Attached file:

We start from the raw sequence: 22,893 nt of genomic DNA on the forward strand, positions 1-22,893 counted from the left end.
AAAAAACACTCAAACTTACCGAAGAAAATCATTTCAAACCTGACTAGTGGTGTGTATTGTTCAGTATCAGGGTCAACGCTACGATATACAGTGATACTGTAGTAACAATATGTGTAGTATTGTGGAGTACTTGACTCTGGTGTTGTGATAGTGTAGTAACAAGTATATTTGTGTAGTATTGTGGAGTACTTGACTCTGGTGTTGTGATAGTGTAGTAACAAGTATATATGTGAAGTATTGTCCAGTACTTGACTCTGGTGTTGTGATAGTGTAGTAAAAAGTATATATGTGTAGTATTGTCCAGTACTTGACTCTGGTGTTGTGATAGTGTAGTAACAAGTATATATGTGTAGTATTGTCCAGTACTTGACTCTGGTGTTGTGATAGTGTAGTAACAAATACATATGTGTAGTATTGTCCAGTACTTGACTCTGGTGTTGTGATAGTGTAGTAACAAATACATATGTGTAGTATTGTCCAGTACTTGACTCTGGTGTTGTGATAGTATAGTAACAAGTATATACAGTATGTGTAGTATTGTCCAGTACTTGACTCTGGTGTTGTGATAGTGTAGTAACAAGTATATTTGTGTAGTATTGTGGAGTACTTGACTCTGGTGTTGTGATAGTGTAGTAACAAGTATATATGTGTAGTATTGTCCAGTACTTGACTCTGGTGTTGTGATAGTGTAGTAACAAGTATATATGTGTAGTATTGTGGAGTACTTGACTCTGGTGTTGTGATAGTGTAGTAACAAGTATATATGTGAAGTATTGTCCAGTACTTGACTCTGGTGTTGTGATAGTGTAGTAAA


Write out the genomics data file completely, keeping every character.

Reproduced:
We start from the raw sequence: 22,893 nt of genomic DNA on the forward strand, positions 1-22,893 counted from the left end.
AAAAAACACTCAAACTTACCGAAGAAAATCATTTCAAACCTGACTAGTGGTGTGTATTGTTCAGTATCAGGGTCAACGCTACGATATACAGTGATACTGTAGTAACAATATGTGTAGTATTGTGGAGTACTTGACTCTGGTGTTGTGATAGTGTAGTAACAAGTATATTTGTGTAGTATTGTGGAGTACTTGACTCTGGTGTTGTGATAGTGTAGTAACAAGTATATATGTGAAGTATTGTCCAGTACTTGACTCTGGTGTTGTGATAGTGTAGTAAAAAGTATATATGTGTAGTATTGTCCAGTACTTGACTCTGGTGTTGTGATAGTGTAGTAACAAGTATATATGTGTAGTATTGTCCAGTACTTGACTCTGGTGTTGTGATAGTGTAGTAACAAATACATATGTGTAGTATTGTCCAGTACTTGACTCTGGTGTTGTGATAGTGTAGTAACAAATACATATGTGTAGTATTGTCCAGTACTTGACTCTGGTGTTGTGATAGTATAGTAACAAGTATATACAGTATGTGTAGTATTGTCCAGTACTTGACTCTGGTGTTGTGATAGTGTAGTAACAAGTATATTTGTGTAGTATTGTGGAGTACTTGACTCTGGTGTTGTGATAGTGTAGTAACAAGTATATATGTGTAGTATTGTCCAGTACTTGACTCTGGTGTTGTGATAGTGTAGTAACAAGTATATATGTGTAGTATTGTGGAGTACTTGACTCTGGTGTTGTGATAGTGTAGTAACAAGTATATATGTGAAGTATTGTCCAGTACTTGACTCTGGTGTTGTGATAGTGTAGTAAA